A quote for the day:
"You have learned something. That always feels at first as if you had lost something."
-George Bernard Shaw, Major Barbara
Today my school's Granite State Challenge team lost in the semifinal round of the competition. Although we knew that we might lose, we did not expect that we would lose in the way that we did. We were ahead for Round 1, for Round 2, for Round 3, and for most of Round 4 too. Then, in the last five minutes of the game, the other team pulled ahead and tied it up. Then, in literally the last second of the game, they got the final question right- just as the buzzer rang to end the game. The final score was 295-285. We were in shock. Never in a million years would I have predicted that outcome. To their credit, the other team were wonderful sports about it. They reached down immediately and shook the hands of all our players, the coaches and alternates congratulated us on a wonderful game, etc. But we were absolutely stunned. Two of our guys, Erik and Kevin, leaned back hard on the wall behind them almost simultaneously. How we felt was...it was beyond words. The look on their faces made me want to go over and just hug them, tell them how wonderful they were.
The same thing happened on the bus home. We were analyzing the game, as we almost always do, but it was different this time. We weren't analyzing what we did well as much, but we we didn't do that could have prospectively won us the game. The atmosphere was, once again, almost indescribable. We had played a wonderful game, a spectacular game- but we lost. We weren't mad, we weren't upset or distraught--just disappointed. Not in how we played, but in the fact that we lost. Something inside us just knotted up.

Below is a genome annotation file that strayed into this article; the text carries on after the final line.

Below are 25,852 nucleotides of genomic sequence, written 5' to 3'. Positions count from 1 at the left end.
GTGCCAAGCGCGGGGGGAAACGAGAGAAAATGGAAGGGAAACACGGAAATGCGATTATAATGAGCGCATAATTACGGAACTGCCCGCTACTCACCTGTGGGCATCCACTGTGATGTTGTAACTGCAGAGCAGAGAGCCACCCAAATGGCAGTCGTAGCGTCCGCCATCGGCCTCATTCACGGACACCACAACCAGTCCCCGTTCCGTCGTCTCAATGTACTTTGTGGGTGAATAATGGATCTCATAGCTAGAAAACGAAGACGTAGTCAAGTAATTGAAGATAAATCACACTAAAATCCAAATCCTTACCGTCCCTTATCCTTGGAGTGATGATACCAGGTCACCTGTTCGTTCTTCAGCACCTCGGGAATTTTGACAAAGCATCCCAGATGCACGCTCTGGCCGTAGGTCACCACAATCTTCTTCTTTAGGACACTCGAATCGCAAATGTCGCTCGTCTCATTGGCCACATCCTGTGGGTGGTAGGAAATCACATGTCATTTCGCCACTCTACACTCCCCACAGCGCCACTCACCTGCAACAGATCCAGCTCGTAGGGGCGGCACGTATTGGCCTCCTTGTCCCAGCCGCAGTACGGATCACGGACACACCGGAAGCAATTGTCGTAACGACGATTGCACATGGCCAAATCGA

But still, we remember how we started out not wanting to do anything other than try. And we exceeded all expectations so far beyond anything we anticipated that we can have no regrets. Indeed, I sit here remembering William Borden, who wrote in his Bible, "No Reserves. No Retreat. No Regret" at different times in his life. "No reserves" when he was just starting out. "No retreat" when he was getting discouraged or pushed by family and friends to go back on what he was doing. "No regret" right before he died.
We've developed a real camaraderie on the team, too. We're all friends now. Today, when we got back to school, a guy met us in the lobby and when we told him what happened, he went "Erik!" because Erik is basically our ringer, our star. And we jumped on him for that, told him that we couldn't have expected any more of him than what he had already done. It's a loyalty that has developed out of the situation we've been in together. It's something special, that I can really treasure and appreciate.
Now we look to the future. None of us really wants to just say, "We're done," and quit. We're going to grovel and really try to get on the team next year, but in the meantime we're not quitting. We're going to see about going into another Quiz Bowl, somewhere else in the state. We go forward.